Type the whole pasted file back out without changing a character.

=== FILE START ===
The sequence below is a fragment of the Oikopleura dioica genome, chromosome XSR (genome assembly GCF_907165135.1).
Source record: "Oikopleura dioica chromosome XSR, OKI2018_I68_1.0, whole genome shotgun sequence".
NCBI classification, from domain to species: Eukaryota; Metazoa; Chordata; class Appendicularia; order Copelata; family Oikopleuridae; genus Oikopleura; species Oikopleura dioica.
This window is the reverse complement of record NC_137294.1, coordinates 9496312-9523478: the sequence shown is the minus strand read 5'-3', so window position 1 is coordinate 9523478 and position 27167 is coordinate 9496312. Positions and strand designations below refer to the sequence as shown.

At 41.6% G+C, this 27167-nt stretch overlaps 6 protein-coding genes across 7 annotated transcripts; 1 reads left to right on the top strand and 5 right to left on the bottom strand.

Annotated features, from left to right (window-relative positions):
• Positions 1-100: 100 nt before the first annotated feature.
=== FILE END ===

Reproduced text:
The sequence below is a fragment of the Oikopleura dioica genome, chromosome XSR (genome assembly GCF_907165135.1).
Source record: "Oikopleura dioica chromosome XSR, OKI2018_I68_1.0, whole genome shotgun sequence".
NCBI classification, from domain to species: Eukaryota; Metazoa; Chordata; class Appendicularia; order Copelata; family Oikopleuridae; genus Oikopleura; species Oikopleura dioica.
This window is the reverse complement of record NC_137294.1, coordinates 9496312-9523478: the sequence shown is the minus strand read 5'-3', so window position 1 is coordinate 9523478 and position 27167 is coordinate 9496312. Positions and strand designations below refer to the sequence as shown.

At 41.6% G+C, this 27167-nt stretch overlaps 6 protein-coding genes across 7 annotated transcripts; 1 reads left to right on the top strand and 5 right to left on the bottom strand.

Annotated features, from left to right (window-relative positions):
• Positions 1-100: 100 nt before the first annotated feature.